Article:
Essential oils, in regards to mite control, have two apparent modes of operation, primarily, direct toxicity. In the case of varroa mites, once a mite comes in to direct contact with an essential oil such as wintergreen or tea tree oil mixed into a grease patty they are usually killed within a few minutes. This however, requires that the infected bee actually contact the grease patty. Due to this contact requirement, direct toxicity cannot eliminate mites, only aid in the control of mite levels. Secondly, it appears mite reproduction can be impaired when bees are fed a syrup containing essential oils. Essential oils are passed from feeding bees to other bees and larva through trophallaxis. Essential oils thereby pass to the brood and poison any female Varroa that attempt to parasitically feed on the larva.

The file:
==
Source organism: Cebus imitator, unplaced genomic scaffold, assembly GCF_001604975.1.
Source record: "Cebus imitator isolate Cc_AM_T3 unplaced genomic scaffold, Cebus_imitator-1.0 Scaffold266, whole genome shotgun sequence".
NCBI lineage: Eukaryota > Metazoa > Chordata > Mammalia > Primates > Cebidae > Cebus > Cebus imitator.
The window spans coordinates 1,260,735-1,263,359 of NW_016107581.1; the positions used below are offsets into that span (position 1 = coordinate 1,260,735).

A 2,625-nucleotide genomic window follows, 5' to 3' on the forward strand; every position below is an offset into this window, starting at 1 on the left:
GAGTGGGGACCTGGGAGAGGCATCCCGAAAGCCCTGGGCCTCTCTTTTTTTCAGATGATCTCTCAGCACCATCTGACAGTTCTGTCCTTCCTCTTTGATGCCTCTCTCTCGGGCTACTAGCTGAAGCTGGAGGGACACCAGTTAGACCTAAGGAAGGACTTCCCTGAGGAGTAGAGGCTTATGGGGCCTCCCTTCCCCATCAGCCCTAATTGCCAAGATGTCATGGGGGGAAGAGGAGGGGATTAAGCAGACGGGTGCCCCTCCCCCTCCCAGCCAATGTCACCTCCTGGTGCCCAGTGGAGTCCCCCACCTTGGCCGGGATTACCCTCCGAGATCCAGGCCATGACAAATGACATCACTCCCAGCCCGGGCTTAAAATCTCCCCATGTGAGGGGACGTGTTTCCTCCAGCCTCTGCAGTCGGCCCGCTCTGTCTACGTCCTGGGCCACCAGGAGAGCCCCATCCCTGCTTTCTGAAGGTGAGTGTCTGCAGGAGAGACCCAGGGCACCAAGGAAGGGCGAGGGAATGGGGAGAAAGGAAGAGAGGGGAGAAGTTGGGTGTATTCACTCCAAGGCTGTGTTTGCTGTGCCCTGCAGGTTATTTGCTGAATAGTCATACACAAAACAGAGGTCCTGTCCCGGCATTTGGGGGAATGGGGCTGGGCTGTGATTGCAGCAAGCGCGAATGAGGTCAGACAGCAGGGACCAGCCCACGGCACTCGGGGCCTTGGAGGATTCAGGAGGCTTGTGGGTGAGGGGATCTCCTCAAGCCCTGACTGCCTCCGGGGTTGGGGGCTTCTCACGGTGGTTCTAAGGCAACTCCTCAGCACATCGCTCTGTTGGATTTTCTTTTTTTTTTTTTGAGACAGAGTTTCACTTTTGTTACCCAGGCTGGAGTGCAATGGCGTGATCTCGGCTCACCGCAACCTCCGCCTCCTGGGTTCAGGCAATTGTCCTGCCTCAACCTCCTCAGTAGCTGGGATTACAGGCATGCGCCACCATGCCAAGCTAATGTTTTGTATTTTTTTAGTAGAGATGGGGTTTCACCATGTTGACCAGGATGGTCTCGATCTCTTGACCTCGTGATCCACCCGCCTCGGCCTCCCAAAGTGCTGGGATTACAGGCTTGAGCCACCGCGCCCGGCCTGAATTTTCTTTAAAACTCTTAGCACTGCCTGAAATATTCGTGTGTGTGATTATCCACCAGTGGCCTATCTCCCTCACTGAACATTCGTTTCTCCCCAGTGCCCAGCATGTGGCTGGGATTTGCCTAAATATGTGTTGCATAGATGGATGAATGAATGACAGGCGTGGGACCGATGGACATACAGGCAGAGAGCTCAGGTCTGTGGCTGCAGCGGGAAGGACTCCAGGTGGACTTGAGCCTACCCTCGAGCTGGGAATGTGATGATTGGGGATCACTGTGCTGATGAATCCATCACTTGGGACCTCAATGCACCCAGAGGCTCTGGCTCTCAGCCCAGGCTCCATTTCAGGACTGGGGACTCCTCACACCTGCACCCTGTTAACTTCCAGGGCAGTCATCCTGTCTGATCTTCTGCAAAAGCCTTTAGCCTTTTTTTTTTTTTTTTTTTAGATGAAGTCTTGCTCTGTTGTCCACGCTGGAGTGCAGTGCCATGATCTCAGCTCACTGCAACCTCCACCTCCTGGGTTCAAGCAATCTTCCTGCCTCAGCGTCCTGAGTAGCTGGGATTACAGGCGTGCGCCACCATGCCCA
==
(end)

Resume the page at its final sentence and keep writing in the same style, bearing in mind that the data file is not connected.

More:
Similarly, essential oils appear to have an impact on the breeding and control of tracheal mites, however the effects of tracheal mites are difficult to observe and the mechanism that causes the control is in debate. It appears that the best therapy, in regards to tracheal mites and essential oils, is the usage of grease patties.
It is recommended that that grease patties containing essential oils, and other medicaments as desired, are kept on the hives throughout the winter and any season when honey collection for human consumption is not taking place. Grease patties not containing any essential oils or medication should be kept on hives throughout the rest of the year. During times of the year that temperatures allow for flight, and honey is not to being collected for human consumption, colonies should be treated with syrup containing essential oils.